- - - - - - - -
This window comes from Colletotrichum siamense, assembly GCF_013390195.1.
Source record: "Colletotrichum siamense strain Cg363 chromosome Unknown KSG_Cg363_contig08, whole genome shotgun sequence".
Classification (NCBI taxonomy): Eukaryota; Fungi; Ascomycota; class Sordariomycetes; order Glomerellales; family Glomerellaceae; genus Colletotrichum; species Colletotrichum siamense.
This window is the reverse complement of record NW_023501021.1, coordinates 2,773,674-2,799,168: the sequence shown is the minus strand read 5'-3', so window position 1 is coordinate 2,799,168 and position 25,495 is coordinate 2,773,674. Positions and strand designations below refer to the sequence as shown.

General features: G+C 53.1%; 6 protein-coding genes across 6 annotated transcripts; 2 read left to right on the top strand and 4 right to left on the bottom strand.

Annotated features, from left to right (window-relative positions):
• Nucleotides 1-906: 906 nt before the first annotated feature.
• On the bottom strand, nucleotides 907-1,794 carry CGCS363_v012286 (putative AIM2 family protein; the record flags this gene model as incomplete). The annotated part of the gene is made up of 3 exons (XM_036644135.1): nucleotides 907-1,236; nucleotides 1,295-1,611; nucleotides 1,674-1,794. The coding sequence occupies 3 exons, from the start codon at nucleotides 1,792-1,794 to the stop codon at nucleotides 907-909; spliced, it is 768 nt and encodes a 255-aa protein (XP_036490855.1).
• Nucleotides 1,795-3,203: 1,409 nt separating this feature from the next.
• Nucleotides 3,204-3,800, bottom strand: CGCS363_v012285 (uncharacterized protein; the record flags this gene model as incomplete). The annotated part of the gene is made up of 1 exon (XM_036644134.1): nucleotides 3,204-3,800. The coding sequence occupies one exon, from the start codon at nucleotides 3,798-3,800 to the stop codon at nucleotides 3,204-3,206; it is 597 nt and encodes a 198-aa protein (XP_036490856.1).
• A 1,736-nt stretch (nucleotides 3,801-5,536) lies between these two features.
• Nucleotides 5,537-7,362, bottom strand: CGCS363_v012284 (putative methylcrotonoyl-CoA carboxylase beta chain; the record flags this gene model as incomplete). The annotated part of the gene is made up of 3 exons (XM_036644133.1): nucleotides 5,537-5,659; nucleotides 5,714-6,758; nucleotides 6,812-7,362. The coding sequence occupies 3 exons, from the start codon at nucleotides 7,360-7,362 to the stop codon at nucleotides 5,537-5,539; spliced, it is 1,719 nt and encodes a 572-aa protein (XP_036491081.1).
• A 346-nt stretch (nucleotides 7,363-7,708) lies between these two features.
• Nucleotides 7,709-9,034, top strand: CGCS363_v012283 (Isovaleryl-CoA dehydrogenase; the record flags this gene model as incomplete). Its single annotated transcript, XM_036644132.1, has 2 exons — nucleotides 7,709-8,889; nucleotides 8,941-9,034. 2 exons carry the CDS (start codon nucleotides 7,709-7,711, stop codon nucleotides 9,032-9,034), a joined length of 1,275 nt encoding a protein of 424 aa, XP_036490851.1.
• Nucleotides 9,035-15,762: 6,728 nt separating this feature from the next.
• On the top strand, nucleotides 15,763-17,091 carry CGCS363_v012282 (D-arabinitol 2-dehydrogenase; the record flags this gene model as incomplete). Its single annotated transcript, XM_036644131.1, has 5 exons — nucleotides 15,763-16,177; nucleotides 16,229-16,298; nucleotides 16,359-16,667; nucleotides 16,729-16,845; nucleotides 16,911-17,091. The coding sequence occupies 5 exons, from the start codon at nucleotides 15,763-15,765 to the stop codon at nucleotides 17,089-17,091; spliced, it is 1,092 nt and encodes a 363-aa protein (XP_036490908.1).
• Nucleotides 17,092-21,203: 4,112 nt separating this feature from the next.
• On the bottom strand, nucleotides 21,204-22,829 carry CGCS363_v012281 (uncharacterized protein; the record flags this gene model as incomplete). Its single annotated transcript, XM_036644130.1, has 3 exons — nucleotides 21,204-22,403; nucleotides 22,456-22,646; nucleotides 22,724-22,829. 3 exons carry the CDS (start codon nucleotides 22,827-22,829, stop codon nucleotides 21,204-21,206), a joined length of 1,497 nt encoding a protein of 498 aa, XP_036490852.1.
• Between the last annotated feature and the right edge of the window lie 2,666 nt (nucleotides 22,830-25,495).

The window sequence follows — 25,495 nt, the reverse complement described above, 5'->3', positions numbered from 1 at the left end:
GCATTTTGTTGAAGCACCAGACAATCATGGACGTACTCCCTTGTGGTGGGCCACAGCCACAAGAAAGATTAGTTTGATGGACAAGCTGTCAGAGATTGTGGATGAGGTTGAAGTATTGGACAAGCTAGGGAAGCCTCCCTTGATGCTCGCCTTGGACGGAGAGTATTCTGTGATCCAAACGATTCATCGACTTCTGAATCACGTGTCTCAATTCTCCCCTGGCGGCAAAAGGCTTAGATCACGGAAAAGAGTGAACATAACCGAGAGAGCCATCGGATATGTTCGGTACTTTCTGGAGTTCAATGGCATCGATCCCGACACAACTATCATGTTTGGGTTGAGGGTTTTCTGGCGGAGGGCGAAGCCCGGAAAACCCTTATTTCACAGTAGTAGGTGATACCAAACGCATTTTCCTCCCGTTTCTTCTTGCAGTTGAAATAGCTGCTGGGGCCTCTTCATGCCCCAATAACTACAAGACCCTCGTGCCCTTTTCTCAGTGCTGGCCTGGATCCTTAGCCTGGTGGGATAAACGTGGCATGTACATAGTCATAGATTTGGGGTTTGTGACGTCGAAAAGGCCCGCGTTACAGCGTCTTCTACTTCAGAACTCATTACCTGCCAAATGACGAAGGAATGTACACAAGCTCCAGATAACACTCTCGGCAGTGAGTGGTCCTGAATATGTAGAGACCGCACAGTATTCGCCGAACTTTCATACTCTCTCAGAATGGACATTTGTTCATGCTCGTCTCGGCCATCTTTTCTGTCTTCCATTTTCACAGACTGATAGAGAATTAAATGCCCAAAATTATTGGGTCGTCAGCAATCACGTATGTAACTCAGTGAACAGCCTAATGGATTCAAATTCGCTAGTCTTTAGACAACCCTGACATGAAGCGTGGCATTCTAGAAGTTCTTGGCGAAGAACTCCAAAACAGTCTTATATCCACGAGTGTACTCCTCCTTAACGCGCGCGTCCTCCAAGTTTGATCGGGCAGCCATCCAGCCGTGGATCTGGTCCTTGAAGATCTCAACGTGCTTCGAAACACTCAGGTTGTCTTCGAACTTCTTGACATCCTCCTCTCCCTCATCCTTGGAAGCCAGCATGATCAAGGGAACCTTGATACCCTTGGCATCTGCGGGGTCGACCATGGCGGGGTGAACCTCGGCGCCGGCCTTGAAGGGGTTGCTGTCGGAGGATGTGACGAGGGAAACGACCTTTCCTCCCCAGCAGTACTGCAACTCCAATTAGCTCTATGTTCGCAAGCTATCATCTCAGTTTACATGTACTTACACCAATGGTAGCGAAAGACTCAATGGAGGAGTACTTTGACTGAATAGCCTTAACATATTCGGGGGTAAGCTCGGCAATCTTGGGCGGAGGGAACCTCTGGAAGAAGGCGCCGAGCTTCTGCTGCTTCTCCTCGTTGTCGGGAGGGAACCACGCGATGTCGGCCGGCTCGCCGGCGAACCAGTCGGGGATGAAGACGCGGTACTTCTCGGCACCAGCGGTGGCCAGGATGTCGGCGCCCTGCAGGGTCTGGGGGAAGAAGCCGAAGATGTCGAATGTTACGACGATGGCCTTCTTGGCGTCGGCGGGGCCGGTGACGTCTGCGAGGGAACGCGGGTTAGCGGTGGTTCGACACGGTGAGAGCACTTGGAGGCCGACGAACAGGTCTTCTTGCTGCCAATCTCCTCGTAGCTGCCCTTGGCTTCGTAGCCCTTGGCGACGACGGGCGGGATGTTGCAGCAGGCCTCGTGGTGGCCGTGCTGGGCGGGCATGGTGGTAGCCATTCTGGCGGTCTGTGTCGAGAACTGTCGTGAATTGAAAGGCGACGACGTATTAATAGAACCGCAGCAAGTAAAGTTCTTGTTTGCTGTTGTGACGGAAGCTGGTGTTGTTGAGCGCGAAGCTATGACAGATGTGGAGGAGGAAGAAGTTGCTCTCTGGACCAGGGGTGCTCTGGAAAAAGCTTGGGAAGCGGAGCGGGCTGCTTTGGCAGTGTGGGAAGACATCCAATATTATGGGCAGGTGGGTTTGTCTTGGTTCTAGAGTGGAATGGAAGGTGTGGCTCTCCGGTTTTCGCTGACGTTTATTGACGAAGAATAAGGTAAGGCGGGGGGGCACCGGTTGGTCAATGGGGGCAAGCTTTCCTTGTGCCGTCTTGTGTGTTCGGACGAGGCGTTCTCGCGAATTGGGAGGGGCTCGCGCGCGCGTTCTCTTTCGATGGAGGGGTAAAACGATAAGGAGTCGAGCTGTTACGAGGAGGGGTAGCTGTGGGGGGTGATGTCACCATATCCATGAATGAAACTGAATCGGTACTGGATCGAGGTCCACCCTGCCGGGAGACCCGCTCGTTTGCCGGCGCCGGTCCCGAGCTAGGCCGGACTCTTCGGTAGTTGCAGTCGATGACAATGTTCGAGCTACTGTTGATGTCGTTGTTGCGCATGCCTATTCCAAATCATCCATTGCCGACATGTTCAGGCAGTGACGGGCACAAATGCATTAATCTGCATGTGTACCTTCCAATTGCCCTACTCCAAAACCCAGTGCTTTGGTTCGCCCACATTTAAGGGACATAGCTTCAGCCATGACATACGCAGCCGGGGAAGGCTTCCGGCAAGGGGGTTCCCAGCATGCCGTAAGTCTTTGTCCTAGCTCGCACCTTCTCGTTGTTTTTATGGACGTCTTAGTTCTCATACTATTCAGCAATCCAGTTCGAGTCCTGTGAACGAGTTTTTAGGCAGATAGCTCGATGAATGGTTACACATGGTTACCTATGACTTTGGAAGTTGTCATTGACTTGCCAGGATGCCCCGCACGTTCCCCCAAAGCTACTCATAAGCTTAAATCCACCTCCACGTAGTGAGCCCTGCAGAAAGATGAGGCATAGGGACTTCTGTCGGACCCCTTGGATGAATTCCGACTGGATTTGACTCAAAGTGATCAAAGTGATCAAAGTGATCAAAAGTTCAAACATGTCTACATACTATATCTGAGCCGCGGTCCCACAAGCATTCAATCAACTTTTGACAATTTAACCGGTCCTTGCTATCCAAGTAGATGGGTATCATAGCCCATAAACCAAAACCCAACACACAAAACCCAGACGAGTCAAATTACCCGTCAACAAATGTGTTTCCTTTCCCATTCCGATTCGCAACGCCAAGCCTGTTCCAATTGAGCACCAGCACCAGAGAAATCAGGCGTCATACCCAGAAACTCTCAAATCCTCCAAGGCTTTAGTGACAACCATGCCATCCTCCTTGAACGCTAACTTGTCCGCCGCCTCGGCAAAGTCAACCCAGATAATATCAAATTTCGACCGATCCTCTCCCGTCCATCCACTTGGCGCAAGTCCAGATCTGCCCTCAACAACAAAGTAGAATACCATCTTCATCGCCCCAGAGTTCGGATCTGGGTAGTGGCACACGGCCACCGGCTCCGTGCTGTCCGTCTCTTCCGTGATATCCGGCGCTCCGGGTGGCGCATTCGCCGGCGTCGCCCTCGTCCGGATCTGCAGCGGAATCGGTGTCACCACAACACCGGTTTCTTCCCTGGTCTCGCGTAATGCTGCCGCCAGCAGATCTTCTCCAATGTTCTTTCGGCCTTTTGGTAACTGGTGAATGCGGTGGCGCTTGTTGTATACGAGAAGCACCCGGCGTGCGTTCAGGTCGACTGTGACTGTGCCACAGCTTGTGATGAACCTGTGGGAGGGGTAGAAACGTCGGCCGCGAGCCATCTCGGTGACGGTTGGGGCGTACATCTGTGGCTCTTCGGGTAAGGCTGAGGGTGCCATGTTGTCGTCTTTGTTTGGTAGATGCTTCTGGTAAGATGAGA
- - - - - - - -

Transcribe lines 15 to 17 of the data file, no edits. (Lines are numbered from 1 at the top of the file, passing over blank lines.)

• Nucleotides 9,035-15,762: 6,728 nt separating this feature from the next.
• On the top strand, nucleotides 15,763-17,091 carry CGCS363_v012282 (D-arabinitol 2-dehydrogenase; the record flags this gene model as incomplete). Its single annotated transcript, XM_036644131.1, has 5 exons — nucleotides 15,763-16,177; nucleotides 16,229-16,298; nucleotides 16,359-16,667; nucleotides 16,729-16,845; nucleotides 16,911-17,091. The coding sequence occupies 5 exons, from the start codon at nucleotides 15,763-15,765 to the stop codon at nucleotides 17,089-17,091; spliced, it is 1,092 nt and encodes a 363-aa protein (XP_036490908.1).
• Nucleotides 17,092-21,203: 4,112 nt separating this feature from the next.